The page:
The importance of the Netherlands in Spanish fruit and vegetables has declined somewhat, from 9 per cent 2016 to 8 per cent last year. On the other hand, the import from Spain represents 14 per cent of total Dutch fruit and vegetable import. The most remarkable in the Spanish export assortment to the Netherlands is the limited share of Clementines, which is only four per cent of total Spanish export of this product. But the Dutch share in the export of other important products — peaches, nectarines, lemons and strawberries — is also small. The Dutch share is largest for tomatoes, cucumbers, bell pepper, melons, cauliflower and courgette, 11 to 14 per cent. Spanish product represents more than half of total Dutch import for a number of products. This concerns tomatoes, cucumbers, bell peppers, lettuce and courgette. During the Spanish export season for these products their dominance is naturally considerable. In that period, foreign competition for these products is at a minimum.
The Dutch export season of the important greenhouse vegetables — tomatoes, cucumbers and bell peppers — differs slightly from that of the Spanish season. In Spain, emphasis is on the winter months, while it’s during spring and summer in the Netherlands. In the previous Spanish export season, 2016/17, considerably fewer tomatoes were exported. From November until February, Spanish tomato export was significantly smaller than in previous years. A similar thing can be seen with cucumbers. Of bell peppers, practically the same amount was exported in the previous Spanish export season compared to previous years.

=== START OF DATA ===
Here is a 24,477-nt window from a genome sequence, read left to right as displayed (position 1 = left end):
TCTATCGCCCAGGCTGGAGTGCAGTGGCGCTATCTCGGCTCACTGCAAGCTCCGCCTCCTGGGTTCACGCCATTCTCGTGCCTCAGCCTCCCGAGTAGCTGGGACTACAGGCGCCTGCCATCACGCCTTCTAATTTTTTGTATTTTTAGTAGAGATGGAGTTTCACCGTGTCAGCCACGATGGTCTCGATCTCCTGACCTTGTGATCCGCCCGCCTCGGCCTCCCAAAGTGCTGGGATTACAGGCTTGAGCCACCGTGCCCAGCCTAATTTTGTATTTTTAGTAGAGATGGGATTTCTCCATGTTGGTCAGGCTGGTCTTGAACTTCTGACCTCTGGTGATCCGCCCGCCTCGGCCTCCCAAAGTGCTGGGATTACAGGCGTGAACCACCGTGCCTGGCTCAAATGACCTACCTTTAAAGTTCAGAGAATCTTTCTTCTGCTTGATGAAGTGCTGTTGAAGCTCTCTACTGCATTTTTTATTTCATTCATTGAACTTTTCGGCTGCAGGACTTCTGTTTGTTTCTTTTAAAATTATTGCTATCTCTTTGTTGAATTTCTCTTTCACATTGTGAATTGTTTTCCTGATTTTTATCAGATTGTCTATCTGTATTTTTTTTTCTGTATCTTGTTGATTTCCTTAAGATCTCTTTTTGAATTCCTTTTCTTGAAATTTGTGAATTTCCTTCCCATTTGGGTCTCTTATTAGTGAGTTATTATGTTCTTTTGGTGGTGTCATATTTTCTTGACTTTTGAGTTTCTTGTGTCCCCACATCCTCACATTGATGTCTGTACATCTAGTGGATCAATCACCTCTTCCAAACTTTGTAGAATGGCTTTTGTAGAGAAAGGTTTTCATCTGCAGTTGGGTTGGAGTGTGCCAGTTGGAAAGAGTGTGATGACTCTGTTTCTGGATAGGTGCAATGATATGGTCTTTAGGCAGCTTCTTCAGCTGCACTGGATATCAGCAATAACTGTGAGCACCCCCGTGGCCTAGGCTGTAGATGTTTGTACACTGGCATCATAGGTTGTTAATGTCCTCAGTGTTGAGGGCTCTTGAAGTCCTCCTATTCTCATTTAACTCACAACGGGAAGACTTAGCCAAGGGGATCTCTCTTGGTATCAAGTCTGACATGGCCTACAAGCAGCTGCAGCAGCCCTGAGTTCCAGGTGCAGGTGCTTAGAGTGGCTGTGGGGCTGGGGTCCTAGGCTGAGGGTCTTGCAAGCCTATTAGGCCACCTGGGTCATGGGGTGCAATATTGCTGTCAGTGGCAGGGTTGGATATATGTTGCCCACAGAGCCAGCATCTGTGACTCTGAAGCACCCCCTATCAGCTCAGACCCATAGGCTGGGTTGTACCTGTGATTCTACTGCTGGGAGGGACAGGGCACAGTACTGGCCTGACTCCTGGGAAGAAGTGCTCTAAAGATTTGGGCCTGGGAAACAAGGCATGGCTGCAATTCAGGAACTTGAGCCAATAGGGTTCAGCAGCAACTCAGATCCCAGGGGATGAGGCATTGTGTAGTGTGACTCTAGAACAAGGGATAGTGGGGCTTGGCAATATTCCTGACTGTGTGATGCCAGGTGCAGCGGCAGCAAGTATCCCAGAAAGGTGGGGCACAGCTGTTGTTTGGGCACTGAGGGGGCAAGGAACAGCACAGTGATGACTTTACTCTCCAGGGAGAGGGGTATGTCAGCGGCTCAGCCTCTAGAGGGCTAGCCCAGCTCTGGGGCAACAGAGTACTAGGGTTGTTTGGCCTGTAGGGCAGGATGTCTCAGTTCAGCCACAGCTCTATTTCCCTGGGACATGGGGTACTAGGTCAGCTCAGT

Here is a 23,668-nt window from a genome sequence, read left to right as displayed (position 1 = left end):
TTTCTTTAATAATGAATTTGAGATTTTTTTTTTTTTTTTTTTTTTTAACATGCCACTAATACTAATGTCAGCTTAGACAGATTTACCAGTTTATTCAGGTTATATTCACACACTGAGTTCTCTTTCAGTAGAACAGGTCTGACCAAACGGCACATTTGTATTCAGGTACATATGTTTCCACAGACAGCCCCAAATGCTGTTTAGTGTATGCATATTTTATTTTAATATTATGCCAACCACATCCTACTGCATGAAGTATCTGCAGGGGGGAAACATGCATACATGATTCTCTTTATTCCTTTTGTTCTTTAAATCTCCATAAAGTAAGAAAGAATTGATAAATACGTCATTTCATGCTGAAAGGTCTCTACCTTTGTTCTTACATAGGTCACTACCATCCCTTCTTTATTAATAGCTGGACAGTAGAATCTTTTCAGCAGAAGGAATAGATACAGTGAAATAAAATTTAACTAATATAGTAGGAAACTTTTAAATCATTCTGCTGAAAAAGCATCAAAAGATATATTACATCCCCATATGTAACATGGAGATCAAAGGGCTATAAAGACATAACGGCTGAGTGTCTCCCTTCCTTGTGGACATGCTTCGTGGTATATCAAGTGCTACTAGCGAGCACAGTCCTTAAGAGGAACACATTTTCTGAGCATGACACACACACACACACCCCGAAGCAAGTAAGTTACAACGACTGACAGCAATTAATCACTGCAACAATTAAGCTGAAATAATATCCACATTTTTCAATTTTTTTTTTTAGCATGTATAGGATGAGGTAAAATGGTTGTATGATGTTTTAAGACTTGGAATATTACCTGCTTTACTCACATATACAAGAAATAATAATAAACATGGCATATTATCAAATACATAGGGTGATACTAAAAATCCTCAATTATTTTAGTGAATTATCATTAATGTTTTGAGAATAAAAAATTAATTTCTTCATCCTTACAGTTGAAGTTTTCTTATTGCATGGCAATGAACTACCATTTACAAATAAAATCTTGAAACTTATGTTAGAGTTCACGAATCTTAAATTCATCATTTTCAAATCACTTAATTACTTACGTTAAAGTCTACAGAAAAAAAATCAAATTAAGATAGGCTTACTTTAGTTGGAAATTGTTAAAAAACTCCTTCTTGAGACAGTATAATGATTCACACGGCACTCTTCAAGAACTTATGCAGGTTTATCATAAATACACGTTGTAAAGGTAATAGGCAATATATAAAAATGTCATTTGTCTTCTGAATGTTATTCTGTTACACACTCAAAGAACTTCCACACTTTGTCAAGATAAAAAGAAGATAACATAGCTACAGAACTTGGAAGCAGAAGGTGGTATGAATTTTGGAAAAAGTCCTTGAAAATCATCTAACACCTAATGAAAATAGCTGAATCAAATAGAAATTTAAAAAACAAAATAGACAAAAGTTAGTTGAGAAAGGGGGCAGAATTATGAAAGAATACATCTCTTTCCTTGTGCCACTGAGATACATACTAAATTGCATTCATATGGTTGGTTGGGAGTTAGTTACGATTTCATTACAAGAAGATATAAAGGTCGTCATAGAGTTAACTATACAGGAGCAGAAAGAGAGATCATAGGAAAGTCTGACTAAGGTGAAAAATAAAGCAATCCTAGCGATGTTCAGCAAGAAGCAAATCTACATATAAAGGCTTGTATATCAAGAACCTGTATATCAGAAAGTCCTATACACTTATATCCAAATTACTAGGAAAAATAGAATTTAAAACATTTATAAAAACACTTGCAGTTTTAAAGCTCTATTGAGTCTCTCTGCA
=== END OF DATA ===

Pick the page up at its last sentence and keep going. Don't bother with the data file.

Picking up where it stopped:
An entirely different product, peaches, which have been injected with new life thanks to the rise of the flat version, has been exported more in all months. Considerable amounts are now even exported of the Spanish peaches in September and October.